• Machinery to fight fires – the threat of bush fires remains for many communities including farms and properties around NSW. In many places, councils have provided machinery to others to help fight blazes, assist in back burning and shore up containment lines.
  • Essential infrastructure and services – many regional councils are responsible for local water supply and managing the associated impacts from the bushfires including ash and contamination in our water supply. The communication of councils with their residents and visitors about any potential safety issues and issuing boiling water notices is critical to maintaining our public health.
  • Waste disposal – some councils have offered free dumping in the lead up to the fires, so that people can remove fire prone material around their homes and properties as a preventative measure. In the clean up following the fires, councils will be responsible for safe disposal of the waste.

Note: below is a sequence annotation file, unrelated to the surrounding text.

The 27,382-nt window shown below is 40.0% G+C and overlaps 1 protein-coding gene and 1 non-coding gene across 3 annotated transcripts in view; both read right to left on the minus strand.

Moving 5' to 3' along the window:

At a regional level, councils are coming together to work together in the recovery process. On the South coast a Regional Recovery Committee has been formed with six affected councils including Bega Valley, Eurobodalla, Shoalhaven, Snowy Monaro, Snowy Valleys and Queanbeyan-Palerang Councils. This Committee will be working closely with the State Government in co-ordinating the response.

On a broader level, we have also seen local councils coming together to help each other – with councils not affected by the bushfires teaming up with those that haven’t to pool resources and share the load. The Office of Local Government (OLG) has agreed to be the State coordinating agency between affected local councils seeking assistance and councils who have the capacity to assist. The OLG has teamed up with the City of Sydney, Sydney Resilience Office and Local Government NSW to provide a disaster recovery council resource co-ordination service to assist councils impacted by the bushfire crisis.